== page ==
Retail sales slip in tough start to 2017
Retail sales slipped back in January as shoppers turned more cautious about spending, industry figures show.
Like-for-like sales were down 0.6% on the same month last year, the first decline since August, according to data from the British Retail Consortium (BRC) and KPMG.
The BRC said that looking across the last three months, retailers saw the slowest growth over the key festive period since 2009.
That was driven by slowing sales growth in the non-food sector.
BRC chief executive Helen Dickinson said: "These figures suggest that 'caution' was top of new year shopping lists and the uptick in credit card lending at the end of the last year may be short lived."
The report pointed to the squeeze facing retailers after the slump in the pound.
Ms Dickinson said: "With the signs pointing to upward pressures on shop prices given rising import costs, all eyes will be on the impact of inflation on consumer spending."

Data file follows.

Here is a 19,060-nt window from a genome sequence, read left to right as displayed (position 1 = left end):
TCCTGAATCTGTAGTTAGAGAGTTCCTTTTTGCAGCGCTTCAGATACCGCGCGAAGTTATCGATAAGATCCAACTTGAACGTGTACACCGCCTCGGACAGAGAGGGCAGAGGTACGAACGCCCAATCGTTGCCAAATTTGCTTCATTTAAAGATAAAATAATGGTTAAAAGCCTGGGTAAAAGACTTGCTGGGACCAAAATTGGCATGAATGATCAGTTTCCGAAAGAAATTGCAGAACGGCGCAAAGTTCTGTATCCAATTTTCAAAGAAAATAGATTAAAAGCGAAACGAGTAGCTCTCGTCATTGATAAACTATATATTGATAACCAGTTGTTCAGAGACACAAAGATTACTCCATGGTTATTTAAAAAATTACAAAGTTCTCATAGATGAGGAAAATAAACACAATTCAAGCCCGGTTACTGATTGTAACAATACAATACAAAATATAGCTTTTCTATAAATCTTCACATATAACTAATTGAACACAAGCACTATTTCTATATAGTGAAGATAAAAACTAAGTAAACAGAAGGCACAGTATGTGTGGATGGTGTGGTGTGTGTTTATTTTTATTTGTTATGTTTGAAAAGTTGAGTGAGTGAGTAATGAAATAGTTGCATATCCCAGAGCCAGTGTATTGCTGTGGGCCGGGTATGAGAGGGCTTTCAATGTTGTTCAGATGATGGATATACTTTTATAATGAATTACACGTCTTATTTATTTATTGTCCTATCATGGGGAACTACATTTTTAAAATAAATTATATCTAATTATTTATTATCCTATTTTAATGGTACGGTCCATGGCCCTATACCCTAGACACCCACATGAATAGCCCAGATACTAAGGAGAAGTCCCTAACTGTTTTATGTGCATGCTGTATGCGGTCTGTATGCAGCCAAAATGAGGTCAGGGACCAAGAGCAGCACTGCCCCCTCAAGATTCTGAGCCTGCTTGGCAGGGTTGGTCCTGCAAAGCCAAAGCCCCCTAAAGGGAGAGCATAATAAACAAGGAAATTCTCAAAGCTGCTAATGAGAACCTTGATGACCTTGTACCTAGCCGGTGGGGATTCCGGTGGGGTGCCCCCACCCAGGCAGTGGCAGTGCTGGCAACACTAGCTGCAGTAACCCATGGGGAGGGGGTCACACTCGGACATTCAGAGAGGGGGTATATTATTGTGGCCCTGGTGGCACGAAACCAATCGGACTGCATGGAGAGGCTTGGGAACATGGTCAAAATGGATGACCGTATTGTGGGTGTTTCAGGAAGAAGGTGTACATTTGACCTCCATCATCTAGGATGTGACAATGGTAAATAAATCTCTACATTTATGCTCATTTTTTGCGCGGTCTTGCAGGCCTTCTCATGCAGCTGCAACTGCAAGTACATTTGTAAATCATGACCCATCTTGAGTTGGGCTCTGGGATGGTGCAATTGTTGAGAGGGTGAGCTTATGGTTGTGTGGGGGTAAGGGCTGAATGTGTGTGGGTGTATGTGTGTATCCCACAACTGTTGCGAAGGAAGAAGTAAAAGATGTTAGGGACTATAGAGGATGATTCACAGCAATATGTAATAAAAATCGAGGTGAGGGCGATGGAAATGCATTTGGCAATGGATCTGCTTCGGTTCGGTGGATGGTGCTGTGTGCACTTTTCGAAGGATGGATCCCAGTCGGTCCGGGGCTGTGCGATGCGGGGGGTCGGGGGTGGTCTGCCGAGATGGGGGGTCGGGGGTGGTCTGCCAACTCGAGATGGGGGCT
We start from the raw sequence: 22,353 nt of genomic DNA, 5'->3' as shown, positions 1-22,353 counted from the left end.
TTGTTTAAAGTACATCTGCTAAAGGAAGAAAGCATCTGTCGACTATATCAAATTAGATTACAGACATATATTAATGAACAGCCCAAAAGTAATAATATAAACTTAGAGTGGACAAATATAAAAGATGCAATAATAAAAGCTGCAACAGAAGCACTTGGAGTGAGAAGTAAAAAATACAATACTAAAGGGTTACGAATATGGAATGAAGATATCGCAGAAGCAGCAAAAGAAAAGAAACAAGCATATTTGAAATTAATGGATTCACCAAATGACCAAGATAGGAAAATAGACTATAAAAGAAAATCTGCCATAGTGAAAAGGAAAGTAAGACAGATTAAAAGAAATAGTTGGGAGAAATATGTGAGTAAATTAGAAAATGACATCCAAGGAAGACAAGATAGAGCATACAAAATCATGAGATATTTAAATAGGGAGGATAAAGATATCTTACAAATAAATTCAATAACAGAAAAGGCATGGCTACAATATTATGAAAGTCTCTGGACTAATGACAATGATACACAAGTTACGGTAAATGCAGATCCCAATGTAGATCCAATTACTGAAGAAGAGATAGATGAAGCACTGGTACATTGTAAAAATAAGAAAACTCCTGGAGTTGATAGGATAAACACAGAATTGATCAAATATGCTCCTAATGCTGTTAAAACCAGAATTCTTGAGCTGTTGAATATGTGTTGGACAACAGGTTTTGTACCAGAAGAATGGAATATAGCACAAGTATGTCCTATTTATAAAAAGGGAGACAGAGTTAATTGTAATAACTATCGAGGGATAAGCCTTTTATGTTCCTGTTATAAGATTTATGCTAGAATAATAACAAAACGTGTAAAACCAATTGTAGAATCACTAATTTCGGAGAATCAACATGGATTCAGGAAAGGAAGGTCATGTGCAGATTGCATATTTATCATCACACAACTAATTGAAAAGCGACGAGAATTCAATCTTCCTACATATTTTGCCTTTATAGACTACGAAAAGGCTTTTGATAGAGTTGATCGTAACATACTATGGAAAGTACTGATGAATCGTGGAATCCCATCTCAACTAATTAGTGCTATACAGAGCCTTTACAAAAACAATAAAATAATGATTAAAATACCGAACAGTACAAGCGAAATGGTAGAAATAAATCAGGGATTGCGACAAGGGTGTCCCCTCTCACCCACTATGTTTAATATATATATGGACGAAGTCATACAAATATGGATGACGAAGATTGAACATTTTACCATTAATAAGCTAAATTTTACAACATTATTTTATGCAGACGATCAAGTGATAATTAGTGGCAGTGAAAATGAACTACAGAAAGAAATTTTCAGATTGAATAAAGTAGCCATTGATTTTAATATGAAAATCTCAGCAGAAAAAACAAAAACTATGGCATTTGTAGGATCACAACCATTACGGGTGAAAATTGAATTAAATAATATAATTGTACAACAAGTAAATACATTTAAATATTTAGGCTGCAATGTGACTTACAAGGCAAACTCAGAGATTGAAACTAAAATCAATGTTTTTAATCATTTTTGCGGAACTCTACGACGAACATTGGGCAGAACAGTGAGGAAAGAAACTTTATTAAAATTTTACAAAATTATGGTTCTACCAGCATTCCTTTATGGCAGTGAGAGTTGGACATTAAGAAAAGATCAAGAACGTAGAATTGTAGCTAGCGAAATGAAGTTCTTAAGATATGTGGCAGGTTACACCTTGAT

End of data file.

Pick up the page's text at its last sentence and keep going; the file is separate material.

Paul Martin, UK head of retail at KPMG, said the performance was "likely to have left retailers feeling a little deflated" after a strong December.
There were mixed fortunes for the high street's biggest names over the festive period, with Next seeing sales slip but Marks & Spencer reporting the first growth in its clothing division for six years.
Consumer spending has helped fuel steady economic growth in the wake of the EU referendum though Bank of England governor Mark Carney has suggested this could fizzle out.
Last week the Bank reported the first slowdown in consumer borrowing for five months.
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